Sunday night's 2015 Oscar speeches were filled with passion, more than any year I can remember. So many award winners took their time on stage as an opportunity to speak out against inequalities or to give their voice to causes they believe in.
From The Imitation Game screenwriter, Graham Moore touching upon youth suicide, to Selma performers John Legend and Common standing with those who march for racial equality, to Still Alice star Julianne Moore and Alzheimer's disease or The Theory of Everything's Eddie Redmayne and ALS, to the now-viral plea against wage disparity for women by Boyhood's Patricia Arquette (and Meryl Streep's fist pump)... there were role models and leaders everywhere.
It really got me thinking about mentorship and how, now more than ever, we can find role models everywhere. Our lives are broadcast publicly whether we're a movie star or not, and that means people are watching us. Whatever we do is being seen and it's setting an example for those who see it. We have a responsibility to act in accordance with this new normal. We are ALL mentors, no matter if we're 20-year-olds just starting our careers, or 60-year-olds who have done it all. There's always someone learning from us.
So what do we do about it? Do we need to give our own passionate speeches every time we step onto a sharing platform? No, but we CAN take steps to use our influence to do good in the world. This can mean standing up for a cause we believe in, giving advice to someone who wants to follow in our shoes, or even something as simple as behaving in a mindful way, every day.
I take mentorship very seriously and I try my best to be a positive influence at all times. It is something I am truly passionate about and, to me, mentorship means leading by example.
What if you don't have access to mentors in your life? I say, look to the movies! The Oscar speeches showed us that everyone can be a mentor, and there's no reason why you can't find echoes of your core values in characters on the screen. For me, Working Girl gave me much-needed inspiration. The father in Big Fish has been a larger-than-life role model to many men. We can be influenced by musicians, by business owners, by politicians...there's an endless amount of inspiration out there. And, in turn, we can be influencing an endless number of people in our own lives.
But there's a lot of mixed messages from leaders out there...should we try to have it all or let ourselves be imperfect? Find balance or create integration? Lean in or step away from the office to start a family? Every mentor seems to offer advice for a different definition of success. How do you decide which one to listen to? I believe you need to connect with their core values. Does their life strategy fit within your definition of success? When you know in your gut what success looks like, you can find role models that help you achieve your goals.
There are learning opportunities everywhere. When you do find a role model or mentor, it's important to listen, to take feedback as feedback...and do something with it to be better. Approach relationships with a positive attitude because it will help you be more open and to grow into a mentor yourself. If you don't feel like you're a leader yet - you might already be one! Mentorship isn't bound by age; just look at Malala Yousafzai. Last year she released a new book about her exceptional journey and advocacy in hopes of inspiring activism in others. She's still a teenager but she's definitely a mentor to men and women around the world, both old and young!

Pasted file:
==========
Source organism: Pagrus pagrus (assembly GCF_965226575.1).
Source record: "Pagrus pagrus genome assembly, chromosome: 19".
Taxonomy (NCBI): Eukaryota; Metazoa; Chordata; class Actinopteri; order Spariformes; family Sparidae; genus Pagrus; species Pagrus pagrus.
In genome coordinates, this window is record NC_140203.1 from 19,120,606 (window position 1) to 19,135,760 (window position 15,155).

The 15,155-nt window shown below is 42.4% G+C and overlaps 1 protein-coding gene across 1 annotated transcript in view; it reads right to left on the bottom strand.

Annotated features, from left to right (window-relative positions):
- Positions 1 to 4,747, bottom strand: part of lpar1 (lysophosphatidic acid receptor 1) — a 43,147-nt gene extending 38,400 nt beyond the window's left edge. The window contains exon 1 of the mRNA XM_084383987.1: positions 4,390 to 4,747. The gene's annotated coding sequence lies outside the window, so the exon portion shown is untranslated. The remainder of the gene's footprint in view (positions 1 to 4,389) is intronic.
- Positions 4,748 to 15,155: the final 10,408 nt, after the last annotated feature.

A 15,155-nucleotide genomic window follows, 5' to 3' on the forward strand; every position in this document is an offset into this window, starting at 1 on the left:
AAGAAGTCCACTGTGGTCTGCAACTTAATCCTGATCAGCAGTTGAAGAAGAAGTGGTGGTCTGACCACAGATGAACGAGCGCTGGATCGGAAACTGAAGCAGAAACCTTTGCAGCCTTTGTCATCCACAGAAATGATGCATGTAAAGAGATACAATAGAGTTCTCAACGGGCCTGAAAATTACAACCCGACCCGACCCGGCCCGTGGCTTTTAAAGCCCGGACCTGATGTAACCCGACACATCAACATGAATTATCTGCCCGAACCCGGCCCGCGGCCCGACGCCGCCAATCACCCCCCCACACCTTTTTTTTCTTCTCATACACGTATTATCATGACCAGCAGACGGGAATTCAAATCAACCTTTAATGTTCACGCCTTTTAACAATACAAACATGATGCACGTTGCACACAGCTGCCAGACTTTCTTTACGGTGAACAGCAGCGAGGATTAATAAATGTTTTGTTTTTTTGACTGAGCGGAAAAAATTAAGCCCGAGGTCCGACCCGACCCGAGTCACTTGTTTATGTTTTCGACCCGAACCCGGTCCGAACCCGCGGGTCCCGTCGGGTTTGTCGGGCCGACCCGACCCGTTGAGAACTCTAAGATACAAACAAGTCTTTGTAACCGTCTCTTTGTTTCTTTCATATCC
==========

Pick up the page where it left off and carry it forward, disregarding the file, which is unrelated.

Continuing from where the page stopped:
Great mentors use positive communication to relay information and they are responsive to how others react. Did you know that 55 per cent of communication is body language, 38 per cent is the tone of voice, and only 7 per cent is the actual words spoken? Think about your everyday interactions -- are you setting a good example with your behaviour AND your words? Even something as simple as doing a good deed on the way to work can create a ripple effect of positivity when the gesture is paid forward. I believe we are mentoring even without knowing it; we need to be mindful of our effect on other people.
And social media has opened doors for all of us to influence others. The words (and images) we share on platforms like Twitter and Instagram are impacting people...even if we don't realize it. Be mindful of the image you project; you never know what people are picking up on. It's okay to let your guard down now and then -- after all, we are only human! -- but I believe we have a responsibility to behave in the manner that reflects our best selves.
Ultimately, the point of being a mentor is to provide a unique perspective on what you're going through. Remember, you're not just sending information out into a void; you're sending it into a world where someone is going to receive it. When Patricia Arquette, John Legend and Julianne Moore took the stage on Sunday, they knew millions of people were watching. They could stand up there and give their usual thanks, or they could add some thoughts about what moves them. They showed us that we all have a voice and we can choose how we use it.
It's like the #askhermore campaign, encouraging reporters to ask women on the red carpet about more than their outfits; everyone knows women have more to say but maybe they haven't felt comfortable saying it? Leading by example is sometimes about stepping out of your comfort zone, so that you can create better moments for someone else. It's about using your voice to speak out. And it's about helping other people live up to their possibilities, just as they help you live up to yours.
"The delicate balance of mentoring someone is not creating them in your own image, but giving them the opportunity to create themselves."-Steven Spielberg
Who has been your greatest mentor? I would love to read your stories...please leave a comment or tweet me @natashankpr.
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